All in the Family: The Pereira Brothers
While true genius is hard to find, rarely does one find two outstanding talents within the same family. Such is the case, however, with the Academy Award winning siblings William and Hal Pereira. Architect William Pereira was best known for his Transamerica Pyramid Tower in San Francisco, California, and brother Hal served as supervising art director for Paramount Studios from 1950 to 1968. The brothers recently came to our attention in a post from Designslinger on the Art Deco Esquire Theatre that William and Hal designed in the 1930s.
The Pereira Brothers’ Early Years Chicago
The Pereiras were born in Chicago, Illinois to Portuguese immigrants1. Hal, the older brother, was born on April 29, 19052; William arrived four years later on April 25, 19091. Both were graduates of the University of Illinois and began their careers in their hometown of Chicago1,2. William took up his first position in the office of Holabird & Root, where he contributed to the masterplan for the 1933 World’s Fair3. He left Holabird & Root to partner with brother Hal designing and building “movie theatres and interiors across the country, among them the [aforementioned] landmark and high style Esquire Theatre of Chicago.3”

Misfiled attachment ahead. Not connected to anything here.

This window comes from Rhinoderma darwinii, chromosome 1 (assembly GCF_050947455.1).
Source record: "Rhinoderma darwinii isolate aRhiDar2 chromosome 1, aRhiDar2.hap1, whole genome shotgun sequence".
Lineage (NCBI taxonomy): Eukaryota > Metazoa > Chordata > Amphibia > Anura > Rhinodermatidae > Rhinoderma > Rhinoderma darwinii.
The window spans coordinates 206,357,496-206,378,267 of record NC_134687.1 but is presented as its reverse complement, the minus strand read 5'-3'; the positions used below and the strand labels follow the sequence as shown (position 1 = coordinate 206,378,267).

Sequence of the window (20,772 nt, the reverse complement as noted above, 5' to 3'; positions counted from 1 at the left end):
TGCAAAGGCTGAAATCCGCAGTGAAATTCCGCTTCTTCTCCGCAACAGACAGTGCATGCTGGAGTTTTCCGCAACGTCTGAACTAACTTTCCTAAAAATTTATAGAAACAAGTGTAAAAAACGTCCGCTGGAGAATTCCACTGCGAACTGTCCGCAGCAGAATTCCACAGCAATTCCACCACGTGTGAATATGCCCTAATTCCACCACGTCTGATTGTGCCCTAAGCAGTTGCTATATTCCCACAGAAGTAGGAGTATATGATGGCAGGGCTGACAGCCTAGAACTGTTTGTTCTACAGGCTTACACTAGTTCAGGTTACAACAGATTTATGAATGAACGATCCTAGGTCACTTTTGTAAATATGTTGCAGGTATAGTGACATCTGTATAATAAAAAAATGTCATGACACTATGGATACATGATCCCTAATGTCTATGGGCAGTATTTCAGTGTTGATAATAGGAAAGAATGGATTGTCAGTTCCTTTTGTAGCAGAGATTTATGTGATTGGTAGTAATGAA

Left: William Pereira (photographer unknown). Source:http://assets.artandculture.com/media-prod/public/uploads/images/27174/pereira_medal_sm_thumb_medium.jpg
Right: Hal Pereira (photographer unknown). Source: http://thinesclaude.wifeo.com/images/1/195/1955—-Hal-Pereira.jpg
Making the Move to Hollywood
After a successful stint in theatre design, William followed his first wife, actress and model Margaret McConnell, to Los Angeles4 in the late 1930s. Brother Hal moved there four years later to embark on his career as “a unit art director under the tutelage of department head Hans Dreier. He took over Dreier’s job as supervising art director upon the latter’s retirement in 1950”2.